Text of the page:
By John Basher
Motocross racers, like elephants, never forget. We cling
to past transgressions like gnats to spoiled meat. Forgive and
forget is not a philosophy that two-wheeled maniacs follow.
It doesn’t mean we should be classified as Neanderthals.
Motocross racers adhere to the same basic rules and
philosophies as sports of royalty: don’t hit me and I won’t hit
you. However, once personal space is invaded, then all bets
are off. Motocross racers employ the take-out move, which is
elegant in form and vicious in function.
How would some of the most peaceful and passive people
have acted behind the handlebars? Would Mahatma Gandhi
have turned the other cheek if, say, some numbskull cleaned
out the saintly man in the last corner while fighting for 14th
place? Restraint doesn’t come easy when tempers flare. It’s
not a stretch to think that Gandhi would’ve lost his cool and
gone all Jason Lawrence on the fool. It’s possible that the
world would have been knocked off axis the moment Gandhi
dumped the clutch.
Motocross racers are good people. Sure, we’re a melting
pot, varied in many ways, yet there’s one commonality that
binds us together—motocross. Lawyers, construction
workers, accountants, sanitation experts and business
owners are all equal when the gate drops. A deep retirement
portfolio or fancy house on the beach doesn’t guarantee
someone the holeshot—only that he’ll have a nice view of the
ocean when laid up from overcooking the first turn.
It’s unfortunate that people have become so quick to file
a lawsuit. The catalyst, to me, is when McDonald’s lost a
lawsuit because some lady spilled hot coffee on herself. She
sued for millions because the coffee was too hot. The floodgates opened. People realized that they could make money by
being stupid. Motocross is not exempt from heinous acts of
cowardice by those who cannot accept personal responsibility.
Every year there are stories abound regarding tracks shutting
down because of lawsuits. It is upsetting for two reasons.
(1) It’s hard to digest news that a fellow racer has fallen on
hard times. ( 2) Conversely, anyone who throws a leg over a
motorcycle does so with the understanding that the sport is
dangerous. Injuries and motocross are synonymous. That’s
life. Don’t sue someone because you undershot a double.
Would a motocross racer sue a competitor who missed
the inside line and caused a crash? I’d like to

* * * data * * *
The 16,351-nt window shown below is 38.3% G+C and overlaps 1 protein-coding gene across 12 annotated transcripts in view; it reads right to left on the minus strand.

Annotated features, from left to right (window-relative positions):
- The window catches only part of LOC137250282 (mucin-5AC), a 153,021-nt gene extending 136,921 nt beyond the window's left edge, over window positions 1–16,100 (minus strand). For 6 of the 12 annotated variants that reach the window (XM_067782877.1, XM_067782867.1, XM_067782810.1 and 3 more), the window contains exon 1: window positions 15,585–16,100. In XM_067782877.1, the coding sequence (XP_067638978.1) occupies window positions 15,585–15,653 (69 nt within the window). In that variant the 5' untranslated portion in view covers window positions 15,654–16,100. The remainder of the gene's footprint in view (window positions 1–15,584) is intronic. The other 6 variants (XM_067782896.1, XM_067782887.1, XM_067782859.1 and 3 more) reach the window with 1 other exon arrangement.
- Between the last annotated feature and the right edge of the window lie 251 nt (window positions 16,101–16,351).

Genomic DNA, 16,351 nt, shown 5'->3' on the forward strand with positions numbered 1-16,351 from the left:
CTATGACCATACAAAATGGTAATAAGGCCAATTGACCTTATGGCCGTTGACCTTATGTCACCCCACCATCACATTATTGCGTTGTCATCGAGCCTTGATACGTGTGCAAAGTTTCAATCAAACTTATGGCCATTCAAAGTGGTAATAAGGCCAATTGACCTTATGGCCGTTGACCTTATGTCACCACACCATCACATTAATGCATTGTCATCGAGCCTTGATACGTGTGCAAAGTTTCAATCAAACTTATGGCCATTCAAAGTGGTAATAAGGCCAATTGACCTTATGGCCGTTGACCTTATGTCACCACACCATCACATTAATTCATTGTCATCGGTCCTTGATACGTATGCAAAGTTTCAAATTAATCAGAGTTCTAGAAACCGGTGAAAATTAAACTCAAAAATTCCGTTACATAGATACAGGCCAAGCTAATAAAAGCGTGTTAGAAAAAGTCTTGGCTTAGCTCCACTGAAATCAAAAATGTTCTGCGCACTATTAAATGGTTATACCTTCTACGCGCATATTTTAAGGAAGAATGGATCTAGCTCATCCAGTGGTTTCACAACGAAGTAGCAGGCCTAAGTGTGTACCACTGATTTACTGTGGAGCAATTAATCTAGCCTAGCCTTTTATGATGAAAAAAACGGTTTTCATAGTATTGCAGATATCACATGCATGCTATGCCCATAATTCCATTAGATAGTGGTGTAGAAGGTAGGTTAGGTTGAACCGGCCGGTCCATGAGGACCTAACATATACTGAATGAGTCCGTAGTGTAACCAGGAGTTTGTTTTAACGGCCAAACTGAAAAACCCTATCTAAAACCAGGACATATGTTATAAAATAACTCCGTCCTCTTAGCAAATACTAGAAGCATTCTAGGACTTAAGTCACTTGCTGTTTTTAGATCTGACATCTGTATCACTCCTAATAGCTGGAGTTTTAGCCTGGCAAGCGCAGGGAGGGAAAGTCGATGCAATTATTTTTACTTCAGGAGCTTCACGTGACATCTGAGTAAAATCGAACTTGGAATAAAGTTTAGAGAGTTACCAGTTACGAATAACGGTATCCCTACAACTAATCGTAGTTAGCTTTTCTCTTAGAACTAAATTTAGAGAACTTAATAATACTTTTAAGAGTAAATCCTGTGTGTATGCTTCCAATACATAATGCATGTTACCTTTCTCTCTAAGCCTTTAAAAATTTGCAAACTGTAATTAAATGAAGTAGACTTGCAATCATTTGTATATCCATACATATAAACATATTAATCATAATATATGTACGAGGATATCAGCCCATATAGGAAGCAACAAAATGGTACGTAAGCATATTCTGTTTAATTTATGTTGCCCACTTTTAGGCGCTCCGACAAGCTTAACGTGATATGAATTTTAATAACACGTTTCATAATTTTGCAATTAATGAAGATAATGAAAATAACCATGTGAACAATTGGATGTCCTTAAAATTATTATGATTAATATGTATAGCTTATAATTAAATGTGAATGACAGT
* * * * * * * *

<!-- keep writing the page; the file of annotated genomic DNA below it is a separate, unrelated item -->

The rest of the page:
think that the greedy Gary would get laughed
out of court. Racers operate on a unique
system of checks and balances. Money rarely
enters the equation. It’s worth much more to
demoralize your adversary by passing him in
the last turn than getting a lawyer involved.
Satisfaction and revenge are kissing cousins.
That’s the beauty of moto warfare. Winning is
nothing without the sense of accomplishment,
and battles come in many forms. Whether
it’s getting the holeshot or railing a turn
perfectly, finding the courage to jump the big
double or beating your foe, achievement can
be discovered every second along the way.
I like to think that I’m a good person. I’m a
loving husband and caring father of two—
yes, two!—boys. Family and friends mean
everything, and I try to put them before
myself. I hold the door open for strangers
and refrain from speeding through school
zones. Yet my Dr. Jekyll demeanor can’t keep
Mr. Hyde from making an appearance every
now and then.
I remember the first time I cleaned a guy out on purpose.
The bloke should have known that he had it coming. It’s
against the motocross code of ethics to swoop over on
someone’s front wheel or ram another rider. This guy
committed both infractions. Big mistake. A few corners later I
T-boned him with such raw aggression that I surprised myself.
He hit the ground like a sack of potatoes. Revenge was mine,
but excitement gave way to pity. Though I was initiated into
the same brotherhood as racers like Mike Kiedrowski, Ryan
Hughes, Kent Howerton, Grant Langston and Mike Alessi, the
hatred was extinguished. Dr. Jekyll won out. I turned around
on the track and helped the poor sap out from under his bike.
My heart has hardened in the years since. The regret of
taking down a bully has eroded away. So long, age of
“RACING IS A BEAUTIFUL MIXTURE
OF SYNCHRONIZATION AND
MAYHEM, A WALTZ AND TANGO
Racing is a beautiful mixture of synchronization and
mayhem, a waltz and tango intertwined. It is also a bloodbath.